The upcoming runoff elections in Georgia have the potential to shift control of the U.S. Senate from Republicans in Congress to Democrats early next year. However, the historic voting patterns of the Southern state suggest that the necessary double victory of the Democrats, who challenge the incumbent senators of Georgia, Republicans David Perdue and Kelly Loeffler, is unlikely.
Since the early 2000s, Georgia has consistently filled its two Senate seats with Republican representatives, and since the election of Democratic Bill Clinton in 1992, Georgia has voted for Republican presidential candidates in a similar fashion. This year, the state seems to have preferred former Vice President Joe Biden over President Donal-albeit by a very narrow margin, suggesting growing support for the Democrats in the Georgian electorate. The state will conduct a recount at the request of the Republicans, but the result is unlikely to change.
A Biden presidency would be very helpful due to the democratic control of the Senate, which depends on the results of the state’s two runoff elections in January. However, an examination of the Georgian runoff elections of the last decades suggests that the victories of the democratic candidates Jon Ossoff (who challenged Perdue) and Raphael Warnock (Loeffler’s rival) may not be successful.
In the runoff vote after the 1992 Clinton election, then Georgian Senator Wyche Fowler, a Democrat, lost to Republican opponent Paul Coverdell after he initially received more votes than his rival. In 2008, Republican Senator Saxby Chambliss defended his seat in a runoff election against Democratic candidate Jim Martin. In 1992 and 2006, Democratic candidates fighting for a seat on the Georgian Civil Service Commission received more votes in the first elections than their Republican counterparts, but eventually lost in the following runoffs. In 2018, the current Secretary of State, Brad Raffensperger, a Republican, took office after winning a runoff election against Democrat John Barrrow.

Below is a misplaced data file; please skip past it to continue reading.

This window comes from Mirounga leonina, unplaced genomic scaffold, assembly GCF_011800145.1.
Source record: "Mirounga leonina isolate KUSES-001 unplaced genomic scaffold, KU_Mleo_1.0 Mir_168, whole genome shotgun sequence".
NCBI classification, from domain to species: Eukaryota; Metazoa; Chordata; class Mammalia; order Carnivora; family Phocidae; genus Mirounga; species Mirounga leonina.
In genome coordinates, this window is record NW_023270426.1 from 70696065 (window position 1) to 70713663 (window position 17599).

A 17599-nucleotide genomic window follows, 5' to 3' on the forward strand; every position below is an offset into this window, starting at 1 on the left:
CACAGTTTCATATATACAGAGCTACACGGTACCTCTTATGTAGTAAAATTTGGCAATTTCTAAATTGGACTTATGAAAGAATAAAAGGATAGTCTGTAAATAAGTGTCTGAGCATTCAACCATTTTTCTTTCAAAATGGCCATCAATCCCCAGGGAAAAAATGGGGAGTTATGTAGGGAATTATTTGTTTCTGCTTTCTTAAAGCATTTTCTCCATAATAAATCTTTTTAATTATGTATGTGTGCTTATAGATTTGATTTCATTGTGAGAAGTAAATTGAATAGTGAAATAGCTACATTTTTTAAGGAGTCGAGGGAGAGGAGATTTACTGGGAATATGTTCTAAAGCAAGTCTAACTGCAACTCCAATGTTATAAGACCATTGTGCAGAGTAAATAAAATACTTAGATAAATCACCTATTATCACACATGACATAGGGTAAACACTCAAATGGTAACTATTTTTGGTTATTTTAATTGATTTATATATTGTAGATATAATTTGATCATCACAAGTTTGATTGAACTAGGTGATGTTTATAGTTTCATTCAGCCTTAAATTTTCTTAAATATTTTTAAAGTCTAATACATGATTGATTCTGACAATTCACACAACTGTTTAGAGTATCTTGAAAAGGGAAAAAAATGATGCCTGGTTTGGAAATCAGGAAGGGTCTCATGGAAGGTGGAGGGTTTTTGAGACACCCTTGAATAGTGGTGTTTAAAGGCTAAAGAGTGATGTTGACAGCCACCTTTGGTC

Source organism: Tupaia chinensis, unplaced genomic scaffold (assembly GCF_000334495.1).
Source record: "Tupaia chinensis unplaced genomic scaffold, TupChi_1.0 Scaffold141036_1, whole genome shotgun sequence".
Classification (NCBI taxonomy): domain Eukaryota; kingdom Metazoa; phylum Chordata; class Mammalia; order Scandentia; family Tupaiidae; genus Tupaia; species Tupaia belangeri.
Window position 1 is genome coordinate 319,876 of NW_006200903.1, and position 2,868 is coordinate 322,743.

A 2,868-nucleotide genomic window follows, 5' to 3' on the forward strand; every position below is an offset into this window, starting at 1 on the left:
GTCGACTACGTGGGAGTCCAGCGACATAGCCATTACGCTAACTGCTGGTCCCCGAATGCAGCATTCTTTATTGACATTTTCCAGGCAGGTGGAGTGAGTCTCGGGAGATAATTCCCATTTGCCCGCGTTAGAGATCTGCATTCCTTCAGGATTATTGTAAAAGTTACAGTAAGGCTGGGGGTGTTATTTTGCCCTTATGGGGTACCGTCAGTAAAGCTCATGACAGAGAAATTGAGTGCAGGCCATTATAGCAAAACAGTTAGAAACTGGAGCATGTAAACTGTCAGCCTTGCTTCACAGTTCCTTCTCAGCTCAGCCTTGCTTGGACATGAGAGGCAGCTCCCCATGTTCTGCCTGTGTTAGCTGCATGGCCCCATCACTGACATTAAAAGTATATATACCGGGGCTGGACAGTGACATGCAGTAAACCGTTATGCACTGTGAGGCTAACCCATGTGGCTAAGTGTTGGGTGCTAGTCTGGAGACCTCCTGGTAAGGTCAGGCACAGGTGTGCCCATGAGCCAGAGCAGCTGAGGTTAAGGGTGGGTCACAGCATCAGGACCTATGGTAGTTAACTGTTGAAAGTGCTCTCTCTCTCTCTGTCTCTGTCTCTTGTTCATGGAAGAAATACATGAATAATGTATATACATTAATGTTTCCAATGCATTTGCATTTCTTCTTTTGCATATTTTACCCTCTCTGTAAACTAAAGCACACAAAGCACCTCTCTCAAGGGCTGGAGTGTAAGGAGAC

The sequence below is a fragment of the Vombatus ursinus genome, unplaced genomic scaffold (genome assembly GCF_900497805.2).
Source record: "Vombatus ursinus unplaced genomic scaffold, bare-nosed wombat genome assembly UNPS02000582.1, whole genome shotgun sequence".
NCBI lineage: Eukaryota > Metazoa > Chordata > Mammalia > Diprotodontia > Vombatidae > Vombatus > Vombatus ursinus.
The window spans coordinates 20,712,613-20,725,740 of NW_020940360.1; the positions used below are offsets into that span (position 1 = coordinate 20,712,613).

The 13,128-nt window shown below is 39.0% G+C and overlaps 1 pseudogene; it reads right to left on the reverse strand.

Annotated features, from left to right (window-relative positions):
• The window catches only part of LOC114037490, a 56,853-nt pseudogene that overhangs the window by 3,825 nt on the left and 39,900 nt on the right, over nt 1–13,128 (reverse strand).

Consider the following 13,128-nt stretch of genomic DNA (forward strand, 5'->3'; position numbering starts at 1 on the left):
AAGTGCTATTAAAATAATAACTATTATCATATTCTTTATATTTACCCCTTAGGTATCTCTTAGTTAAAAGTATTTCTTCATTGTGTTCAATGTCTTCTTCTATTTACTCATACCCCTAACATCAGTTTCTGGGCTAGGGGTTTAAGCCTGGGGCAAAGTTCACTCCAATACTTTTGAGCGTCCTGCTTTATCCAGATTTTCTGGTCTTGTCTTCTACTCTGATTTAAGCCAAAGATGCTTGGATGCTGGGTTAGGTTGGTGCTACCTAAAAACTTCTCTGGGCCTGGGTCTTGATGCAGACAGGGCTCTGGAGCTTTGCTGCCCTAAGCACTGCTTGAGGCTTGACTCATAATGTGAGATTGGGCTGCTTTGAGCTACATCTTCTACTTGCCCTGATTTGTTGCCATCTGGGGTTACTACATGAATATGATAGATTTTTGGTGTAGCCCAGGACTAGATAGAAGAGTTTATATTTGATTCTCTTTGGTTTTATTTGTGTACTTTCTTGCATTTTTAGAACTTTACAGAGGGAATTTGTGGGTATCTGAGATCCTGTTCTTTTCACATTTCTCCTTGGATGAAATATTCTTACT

Some critics have argued that the Georgian run-off system manipulates the state’s electoral process. Unsuccessful lawsuits by the Department of Justice and the American Civil Liberties Union aimed to overturn it, as the runoff elections disproportionately favored white candidates.
In Georgia, runoff elections occur when neither of the two political candidates receives a majority of votes in previous elections, as was the case between the Republican incumbent Perdue and his challenger Ossoff. Loeffler will run against Warnock after she was appointed to the Senate early this year after Johnny Isakson resigned.
Polls conducted in recent weeks show that Perdue and Ossoff are neck and neck among Georgia’s voters. Speaking to supporters of the January runoff election on Friday, Ossoff condemned the Republican incumbent’s opposition to the Affordable Care Act, particularly in light of the ongoing public health impact of the coronavirus pandemic. This week, the Supreme Court will hear oral arguments questioning the constitutionality of the law.
“Look, what we demand, what we deserve from our leaders, what we deserve from our government, it’s not all that complicated. It is not mysterious,” Ossoff said on Friday. “We believe that every single family in Georgia should have access to affordable housing, affordable health care, education without debt, decent work that pays a living wage, equal justice under the law, regardless of race and class.
Throughout the country, a large number of Republican senators defended their seats this year, twice as many as the Democrats, whose seats were similarly up for election. The Democrats hoped to remove the three or four Republican legislators in order to win the majority, but fell short of expectations, so the runoff election in Georgia was crucial.
With Biden and Kamala Harris expected to take office as president and vice president on January 20, the Democrats must secure two more seats in the Senate to control the Senate, with Harris acting as a tie-breaker. Currently, the Democrats hold 48 seats in the Senate, and Republicans are expected to hold 50 seats once the final vote count is completed in Alaska and North Carolina.
Washington Newsday contacted the Perdue office and